Allen Brent: Political History of Early Christianity, (London: Clarke-Continuum, 2009).See

Commendations:

Mark Edwards, Christ Church, Oxford,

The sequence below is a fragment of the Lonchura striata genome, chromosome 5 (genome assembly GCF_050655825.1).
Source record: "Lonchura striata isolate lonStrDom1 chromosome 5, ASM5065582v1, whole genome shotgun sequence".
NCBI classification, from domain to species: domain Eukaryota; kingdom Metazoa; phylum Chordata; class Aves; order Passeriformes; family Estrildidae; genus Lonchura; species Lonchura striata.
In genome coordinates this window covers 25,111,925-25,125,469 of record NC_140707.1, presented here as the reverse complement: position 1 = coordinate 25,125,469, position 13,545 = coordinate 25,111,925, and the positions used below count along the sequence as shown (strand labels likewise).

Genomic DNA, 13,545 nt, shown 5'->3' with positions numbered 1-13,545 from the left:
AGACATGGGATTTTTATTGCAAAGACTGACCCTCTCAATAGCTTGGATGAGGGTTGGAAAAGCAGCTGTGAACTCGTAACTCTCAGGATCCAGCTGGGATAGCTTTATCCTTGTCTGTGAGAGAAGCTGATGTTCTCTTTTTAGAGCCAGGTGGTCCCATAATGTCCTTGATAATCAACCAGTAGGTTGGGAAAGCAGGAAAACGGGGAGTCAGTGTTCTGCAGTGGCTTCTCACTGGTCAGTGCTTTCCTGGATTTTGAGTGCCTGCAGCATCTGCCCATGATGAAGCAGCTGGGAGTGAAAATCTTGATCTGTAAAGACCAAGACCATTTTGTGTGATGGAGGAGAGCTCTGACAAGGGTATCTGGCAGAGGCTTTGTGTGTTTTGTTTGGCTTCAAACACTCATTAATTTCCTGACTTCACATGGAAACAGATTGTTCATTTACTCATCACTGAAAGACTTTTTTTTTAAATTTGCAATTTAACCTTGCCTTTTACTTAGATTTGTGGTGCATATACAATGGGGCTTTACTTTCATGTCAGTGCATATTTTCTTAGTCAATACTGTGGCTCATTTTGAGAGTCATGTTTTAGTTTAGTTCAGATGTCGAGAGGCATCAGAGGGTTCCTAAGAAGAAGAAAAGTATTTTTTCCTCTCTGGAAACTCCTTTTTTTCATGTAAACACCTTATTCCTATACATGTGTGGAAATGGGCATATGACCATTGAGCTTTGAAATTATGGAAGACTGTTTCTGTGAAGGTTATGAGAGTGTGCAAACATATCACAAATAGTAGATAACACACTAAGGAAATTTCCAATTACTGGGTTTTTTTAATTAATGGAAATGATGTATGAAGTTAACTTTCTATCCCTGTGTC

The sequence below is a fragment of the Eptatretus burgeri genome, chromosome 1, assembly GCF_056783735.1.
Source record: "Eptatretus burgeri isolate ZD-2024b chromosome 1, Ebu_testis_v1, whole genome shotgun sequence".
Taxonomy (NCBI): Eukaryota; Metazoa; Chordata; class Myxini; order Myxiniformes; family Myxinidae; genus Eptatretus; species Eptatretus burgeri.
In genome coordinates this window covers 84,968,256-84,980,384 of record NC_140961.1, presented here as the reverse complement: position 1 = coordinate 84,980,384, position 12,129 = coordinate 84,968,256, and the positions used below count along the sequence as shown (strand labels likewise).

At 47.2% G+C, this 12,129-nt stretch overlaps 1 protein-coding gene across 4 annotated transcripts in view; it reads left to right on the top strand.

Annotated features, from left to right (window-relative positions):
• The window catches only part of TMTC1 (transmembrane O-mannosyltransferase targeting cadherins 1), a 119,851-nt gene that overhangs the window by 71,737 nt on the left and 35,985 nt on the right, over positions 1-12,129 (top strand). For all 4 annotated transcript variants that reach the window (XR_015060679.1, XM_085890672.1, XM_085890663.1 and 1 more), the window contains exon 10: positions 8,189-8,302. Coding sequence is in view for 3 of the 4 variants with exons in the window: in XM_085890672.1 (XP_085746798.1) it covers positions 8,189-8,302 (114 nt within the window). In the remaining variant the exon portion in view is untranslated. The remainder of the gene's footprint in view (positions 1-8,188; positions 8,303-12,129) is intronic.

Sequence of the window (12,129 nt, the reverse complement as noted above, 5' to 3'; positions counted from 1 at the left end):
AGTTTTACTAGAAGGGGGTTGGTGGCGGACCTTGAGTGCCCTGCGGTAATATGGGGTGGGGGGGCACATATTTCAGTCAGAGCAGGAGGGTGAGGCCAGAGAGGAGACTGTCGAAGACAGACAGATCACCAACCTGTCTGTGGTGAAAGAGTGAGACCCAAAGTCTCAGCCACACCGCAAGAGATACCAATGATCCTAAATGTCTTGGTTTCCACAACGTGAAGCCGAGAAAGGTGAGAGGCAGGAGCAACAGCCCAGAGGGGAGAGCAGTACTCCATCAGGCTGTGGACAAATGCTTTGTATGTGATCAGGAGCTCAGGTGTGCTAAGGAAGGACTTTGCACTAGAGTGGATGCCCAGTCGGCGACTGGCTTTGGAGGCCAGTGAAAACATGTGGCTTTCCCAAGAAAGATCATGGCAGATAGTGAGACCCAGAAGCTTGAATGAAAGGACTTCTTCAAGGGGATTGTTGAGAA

‘Allen Brent is one of the boldest and most seminal historians currently writing about Christianity in the ancient world. In his works on Hippolytus and Ignatius, he has already displayed his magisterial learning and his ability to shed new light on the history of ideas by the investigation of social and cultural backgrounds. If he is not one to be carried away on a bandwagon, he is also not one to neglect a theory merely because it is difficult or because it has become dangerously fashionable in other disciplines.  His aim in the present book is to examine the relation between metaphysical theories and their political contexts, with a broad remit in the interpretation of the terms “metaphysical” and “political”. The introduction promises an astute engagement with such figures as sociologist Peter Berger, intellectual historian Quentin Skinner and the virtuoso of the social sciences, Max Weber. In his opening chapter he plunges dauntlessly into the thickets of New Testament scholarship, doing ample justice to the arguments of those who deny an eschatological character to the original preaching of Jesus, but showing at the same time that their attempts to cast Jesus as an ascetic teacher for the present world exaggerates the significance of non-canonical texts and is patently motivated by contemporary interests.  The writing is characteristically lucid, the scholarship impeccable, the argument brisk but incisive; if this chapter is an augury of the rest, we can expect another distinguished addition to a corpus of scholarship that is already impressive.’

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